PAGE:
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Praia dos coqueiros, Bahia state, Brazil. Photo from Pxhere, CC0 Public Domain.

Recreational fisheries in northeastern Brazil increase threats to snapper populations

Praia dos coqueiros, Bahia state, Brazil. Photo from Pxhere, CC0 Public Domain.

Praia dos coqueiros, Bahia state, Brazil. Photo from Pxhere, CC0 Public Domain.

Populations of silk snapper, mutton snapper, lane snapper, yellowtail snapper, and dog snapper are seeing increased pressure due to the growing activity of recreational fisheries operating offshore northeastern Brazil.

A new study published in the Latin American Journal of Aquatic Research states that even though recreational catches in the area are small when compared to commercial catches, they have grown to a point where their impact should not be ignored.

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Dr. Deng Palomares. Photo by Valentina Ruiz Leotaud.

Frontiers awards the Sea Around Us Project Manager

Dr. Deng Palomares. Photo by Valentina Ruiz Leotaud.

Dr. Deng Palomares. Photo by Valentina Ruiz Leotaud.

The Sea Around Us Project Manager, Dr. Deng Palomares, received an award that praises her efforts as Specialty Chief Editor for Frontiers in Marine Science.

Granted by the journal’s Community Support Fund, the award acts as a positive acknowledgment of the impact of Dr. Palomares’ initiative to maintain a vibrant Marine Fisheries and Aquaculture section, as well as of her incessant work in encouraging scientists to submit their papers and boosting the overall growth of Frontiers.

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PaulAllen_CommemorativeImage_660

The Sea Around Us laments the passing of Paul G. Allen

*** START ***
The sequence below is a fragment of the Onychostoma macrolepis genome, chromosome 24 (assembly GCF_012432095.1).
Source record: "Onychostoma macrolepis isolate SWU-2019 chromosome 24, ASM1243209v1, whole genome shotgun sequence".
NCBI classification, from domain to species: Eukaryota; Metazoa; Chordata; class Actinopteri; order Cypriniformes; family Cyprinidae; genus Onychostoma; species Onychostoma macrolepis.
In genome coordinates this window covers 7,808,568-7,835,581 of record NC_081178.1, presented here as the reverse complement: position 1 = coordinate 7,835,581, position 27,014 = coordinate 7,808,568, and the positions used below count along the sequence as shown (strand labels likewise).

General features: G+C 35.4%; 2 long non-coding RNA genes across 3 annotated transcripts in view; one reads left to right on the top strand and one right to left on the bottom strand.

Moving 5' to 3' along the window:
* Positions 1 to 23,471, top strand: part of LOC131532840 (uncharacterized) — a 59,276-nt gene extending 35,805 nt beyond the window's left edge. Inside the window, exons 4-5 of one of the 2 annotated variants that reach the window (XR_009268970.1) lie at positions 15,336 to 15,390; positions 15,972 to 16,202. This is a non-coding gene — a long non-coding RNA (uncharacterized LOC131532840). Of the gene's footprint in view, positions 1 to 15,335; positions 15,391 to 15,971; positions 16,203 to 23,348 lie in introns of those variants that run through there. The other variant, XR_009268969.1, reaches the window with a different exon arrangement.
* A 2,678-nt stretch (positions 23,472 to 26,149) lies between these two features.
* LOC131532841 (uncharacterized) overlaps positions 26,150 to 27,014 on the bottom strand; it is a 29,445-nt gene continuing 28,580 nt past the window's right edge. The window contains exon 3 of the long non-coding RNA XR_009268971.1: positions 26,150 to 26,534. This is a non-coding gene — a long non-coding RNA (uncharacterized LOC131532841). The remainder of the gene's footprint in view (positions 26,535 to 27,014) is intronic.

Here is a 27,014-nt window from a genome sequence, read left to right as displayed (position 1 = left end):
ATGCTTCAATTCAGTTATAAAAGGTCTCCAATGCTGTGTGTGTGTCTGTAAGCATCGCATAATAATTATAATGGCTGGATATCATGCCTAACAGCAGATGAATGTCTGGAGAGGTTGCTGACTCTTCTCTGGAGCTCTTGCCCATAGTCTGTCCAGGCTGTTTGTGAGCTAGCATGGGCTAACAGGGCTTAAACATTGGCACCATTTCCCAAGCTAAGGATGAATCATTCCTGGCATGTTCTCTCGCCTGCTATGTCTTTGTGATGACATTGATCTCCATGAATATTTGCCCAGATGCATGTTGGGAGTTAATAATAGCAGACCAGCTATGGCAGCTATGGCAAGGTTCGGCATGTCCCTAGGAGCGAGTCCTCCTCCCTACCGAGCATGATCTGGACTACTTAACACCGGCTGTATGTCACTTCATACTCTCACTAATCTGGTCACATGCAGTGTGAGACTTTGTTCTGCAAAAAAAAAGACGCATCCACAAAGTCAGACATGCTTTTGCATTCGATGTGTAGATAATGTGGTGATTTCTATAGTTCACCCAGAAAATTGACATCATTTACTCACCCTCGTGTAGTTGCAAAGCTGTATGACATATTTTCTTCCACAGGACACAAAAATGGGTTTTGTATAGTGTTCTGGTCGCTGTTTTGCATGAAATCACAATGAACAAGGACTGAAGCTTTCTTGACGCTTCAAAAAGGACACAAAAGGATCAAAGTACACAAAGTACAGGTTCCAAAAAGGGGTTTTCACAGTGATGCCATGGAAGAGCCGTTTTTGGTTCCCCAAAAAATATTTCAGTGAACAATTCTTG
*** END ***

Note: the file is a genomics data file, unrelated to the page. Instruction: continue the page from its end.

PaulAllen_CommemorativeImage_660

 

It is with great sadness that the Sea Around Us team received the news about the passing of Mr. Paul G. Allen.

As informed by his company and our project’s partner, Vulcan Inc., Allen passed on Monday, October 15, 2018. We extend our deepest condolences to his family, friends, and coworkers.

In his role as philanthropist, community builder, and conservationist, Allen supported the Sea Around Us for three years. We are thankful for having had the opportunity to work alongside such a generous person.

Photo by RSiS.

Cooperation in the South China Sea

Photo by RSiS.

Photo by RSiS.

In September 2018, the Sea Around Us Principal Investigator, Daniel Pauly, traveled to Singapore to take part in a conference titled “The South China Sea Fisheries Cooperation: Progress, Problems and Prospect,” which was organized by Nanyang Technological University’s S. Rajaratnam School of International Studies.

As keynote speaker, Dr. Pauly gave an overview of the fisheries in the South China Sea. Using the Sea Around Us catch reconstructions of the countries in the area, he explained who is catching what, and outlined major trends in catch composition and catch per effort.

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Photo by Magda Ehlers, Pexels.

Become a Forrest Scholar while studying for your PhD with the Sea Around Us – Indian Ocean

Photo by Magda Ehlers, Pexels.

Photo by Magda Ehlers, Pexels.

The Sea Around Us – Indian Ocean, based at the University of Western Australia under the lead of Professor Dirk Zeller, is looking for outstanding PhD candidates interested in conducting ‘big-data’ research on fisheries and fisheries conservation issues at the ocean-basin scale or on Indian Ocean Rim countries.

If this is of interest to you, then consider applying for the Forrest Research Foundation Scholarship program, which is open to domestic (i.e., Australian) and international applicants. The round for 2019 PhD students opened on September 10, 2018 and closes midnight Western Australian Time (GMT +8) on Wednesday, October 31, 2018.